Cleary (2): … Being strict without ill will.[Petty people can be useful, so there is no ill-will, but their pettiness cannot wield authority, so be strict. In terms of learning to be a sage, the celestial ruler is the master, and the physical body takes orders from it, so that the desires of the various parts of the body cannot cause disturbance.]

Wu: There is a mountain under heaven; this is Retreat. Thus the jun zi distances himself from the little men, not because of despising them, but because of maintaining his own esteem. [The difference between the jun zi and the little men is one of education and not of birth. Confucius was a teacher first and a philosopher second, for he said: “Education is classless.” Every one of us has the potential of becoming a sage.]



Confucius/Legge: There is progress in Retreat. The dynamic ruler in the fifth place receives a proper response from his correlate in line two. The action is in accordance with the requirements of the time because what is inferior is gradually increasing and advancing. The actions required during a Retreat are of great significance.

Legge: Retreat is the hexagram of the sixth month when the yin influence, represented by the two magnetic lines, has established a foothold. This suggests the growth of inferior and unprincipled men in the state, before whose advance superior men are obliged to retire. Yet the auspice of Retreat is not all bad. By firm correctness the threatened evil may be arrested to some extent. Ch'eng-tzu says: “Below the sky is the mountain. The mountain rises up below the sky, and its height is arrested, while the sky goes up higher and higher, till they come to be apart from each other. In this we have an emblem of retiring and avoiding.”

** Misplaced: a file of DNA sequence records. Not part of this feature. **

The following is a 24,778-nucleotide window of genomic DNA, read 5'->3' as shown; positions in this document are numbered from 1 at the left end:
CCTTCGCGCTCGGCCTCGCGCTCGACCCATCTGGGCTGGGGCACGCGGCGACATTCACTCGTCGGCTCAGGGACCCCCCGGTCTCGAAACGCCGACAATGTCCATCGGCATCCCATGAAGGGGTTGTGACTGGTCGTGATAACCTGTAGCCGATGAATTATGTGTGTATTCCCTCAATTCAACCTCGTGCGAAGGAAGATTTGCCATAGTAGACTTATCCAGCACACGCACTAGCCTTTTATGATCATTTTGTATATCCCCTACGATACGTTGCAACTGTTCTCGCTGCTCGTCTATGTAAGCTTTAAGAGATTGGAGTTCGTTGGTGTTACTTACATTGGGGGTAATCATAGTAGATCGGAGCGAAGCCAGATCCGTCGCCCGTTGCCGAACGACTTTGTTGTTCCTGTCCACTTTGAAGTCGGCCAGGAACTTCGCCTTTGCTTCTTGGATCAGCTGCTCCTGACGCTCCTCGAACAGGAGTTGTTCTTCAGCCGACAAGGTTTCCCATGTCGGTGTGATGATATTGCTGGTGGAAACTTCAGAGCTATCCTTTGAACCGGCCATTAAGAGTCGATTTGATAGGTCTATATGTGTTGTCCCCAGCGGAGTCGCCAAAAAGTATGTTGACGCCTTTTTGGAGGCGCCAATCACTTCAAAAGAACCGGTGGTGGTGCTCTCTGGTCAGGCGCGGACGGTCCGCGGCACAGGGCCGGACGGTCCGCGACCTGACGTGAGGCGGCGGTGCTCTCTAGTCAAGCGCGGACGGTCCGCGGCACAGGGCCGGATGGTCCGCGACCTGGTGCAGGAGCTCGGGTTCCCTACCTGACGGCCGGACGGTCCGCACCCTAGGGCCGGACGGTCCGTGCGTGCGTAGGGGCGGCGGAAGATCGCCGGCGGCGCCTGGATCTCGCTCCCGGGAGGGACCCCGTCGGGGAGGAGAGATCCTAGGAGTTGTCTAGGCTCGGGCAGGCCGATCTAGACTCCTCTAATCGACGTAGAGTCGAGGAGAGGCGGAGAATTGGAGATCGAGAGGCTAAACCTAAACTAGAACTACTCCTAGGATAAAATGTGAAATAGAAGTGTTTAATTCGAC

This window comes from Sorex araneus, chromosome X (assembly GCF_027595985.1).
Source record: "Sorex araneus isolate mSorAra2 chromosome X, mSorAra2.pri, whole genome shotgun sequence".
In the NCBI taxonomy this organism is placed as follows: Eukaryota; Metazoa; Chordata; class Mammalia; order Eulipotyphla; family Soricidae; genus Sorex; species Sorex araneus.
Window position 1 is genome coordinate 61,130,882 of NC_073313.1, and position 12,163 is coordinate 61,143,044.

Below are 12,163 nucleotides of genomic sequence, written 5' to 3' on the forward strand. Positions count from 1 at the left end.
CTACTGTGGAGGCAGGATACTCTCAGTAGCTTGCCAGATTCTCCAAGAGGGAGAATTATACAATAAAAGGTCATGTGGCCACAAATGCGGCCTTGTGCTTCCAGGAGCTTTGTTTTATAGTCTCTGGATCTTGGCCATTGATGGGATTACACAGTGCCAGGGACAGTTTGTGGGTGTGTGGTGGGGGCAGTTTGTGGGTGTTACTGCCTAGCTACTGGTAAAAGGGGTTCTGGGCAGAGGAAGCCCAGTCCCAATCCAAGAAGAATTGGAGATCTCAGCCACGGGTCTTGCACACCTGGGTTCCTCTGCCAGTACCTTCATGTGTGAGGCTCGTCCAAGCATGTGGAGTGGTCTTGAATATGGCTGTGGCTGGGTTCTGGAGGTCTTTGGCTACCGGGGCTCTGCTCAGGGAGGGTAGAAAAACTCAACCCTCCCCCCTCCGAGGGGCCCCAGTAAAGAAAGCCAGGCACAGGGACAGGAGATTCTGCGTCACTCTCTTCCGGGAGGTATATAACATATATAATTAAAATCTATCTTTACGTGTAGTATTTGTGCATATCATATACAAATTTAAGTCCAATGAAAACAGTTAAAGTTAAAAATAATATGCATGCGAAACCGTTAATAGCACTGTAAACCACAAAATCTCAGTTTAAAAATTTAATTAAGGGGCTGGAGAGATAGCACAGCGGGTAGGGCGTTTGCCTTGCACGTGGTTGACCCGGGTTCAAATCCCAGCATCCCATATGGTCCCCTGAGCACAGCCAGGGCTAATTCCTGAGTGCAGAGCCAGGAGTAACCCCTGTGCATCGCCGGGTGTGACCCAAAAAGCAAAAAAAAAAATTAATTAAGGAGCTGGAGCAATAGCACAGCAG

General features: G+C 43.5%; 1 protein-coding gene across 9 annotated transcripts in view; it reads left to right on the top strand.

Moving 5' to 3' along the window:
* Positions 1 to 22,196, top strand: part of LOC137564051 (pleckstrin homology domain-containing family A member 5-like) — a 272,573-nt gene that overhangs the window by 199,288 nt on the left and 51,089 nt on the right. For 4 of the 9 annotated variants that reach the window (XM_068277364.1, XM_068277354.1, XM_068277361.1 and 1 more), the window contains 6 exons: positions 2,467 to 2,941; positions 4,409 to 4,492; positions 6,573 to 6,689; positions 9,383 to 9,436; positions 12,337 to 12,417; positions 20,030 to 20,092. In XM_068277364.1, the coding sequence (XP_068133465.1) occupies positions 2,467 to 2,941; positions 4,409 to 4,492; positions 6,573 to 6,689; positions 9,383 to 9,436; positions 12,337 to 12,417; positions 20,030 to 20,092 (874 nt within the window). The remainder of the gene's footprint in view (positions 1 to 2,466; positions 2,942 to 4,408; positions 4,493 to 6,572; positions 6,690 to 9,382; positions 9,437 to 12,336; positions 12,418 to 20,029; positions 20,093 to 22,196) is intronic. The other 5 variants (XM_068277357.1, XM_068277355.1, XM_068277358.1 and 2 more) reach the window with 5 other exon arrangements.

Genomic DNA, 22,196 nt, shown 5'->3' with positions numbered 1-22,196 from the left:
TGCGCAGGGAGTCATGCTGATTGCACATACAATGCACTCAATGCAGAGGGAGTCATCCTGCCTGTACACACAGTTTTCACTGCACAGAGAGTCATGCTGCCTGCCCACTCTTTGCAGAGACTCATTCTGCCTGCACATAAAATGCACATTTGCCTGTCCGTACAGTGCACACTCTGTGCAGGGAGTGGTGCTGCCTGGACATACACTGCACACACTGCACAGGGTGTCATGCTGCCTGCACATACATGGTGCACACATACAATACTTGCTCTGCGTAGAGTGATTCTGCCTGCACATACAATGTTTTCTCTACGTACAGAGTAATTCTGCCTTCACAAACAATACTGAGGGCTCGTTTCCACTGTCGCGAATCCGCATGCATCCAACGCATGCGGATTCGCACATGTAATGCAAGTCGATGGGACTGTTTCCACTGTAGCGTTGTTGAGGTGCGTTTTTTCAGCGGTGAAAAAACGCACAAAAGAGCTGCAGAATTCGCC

Anthony: The correct time for retreat comes when others are not receptive to us, when delicacy of feeling is lost, when we begin to be attacked by doubt, or when our actions no longer yield progress. The person who can hold his ego in check has many creative moments open to him.



Judgment: When carried out with shrewd discernment, Retreat is a strategy for success.

The Superior Man removes himself from disintegrating forces without calling attention to himself. He controls his weaknesses by maintaining his serious purpose.

With the possible exception of line two, there is very little ambiguity in the hexagram of Retreat. Without changing lines it is a clear injunction to remove yourself from an inferior situation, influence, emotion or way of thinking. The figure has certain affinities with hexagram number forty- four: Temptation which also depicts an inferior element encroaching from below.

To yield is to be preserved whole.



Compare hexagrams number forty-four, Temptation; number thirty-three, Retreat; and number twelve, Divorcement; in that order. What are the next three logical hexagrams in the sequence, and what are the implications of the series as a whole?


Legge: The first line, magnetic, shows a retiring tail. The position is perilous. No movement in any direction should be made.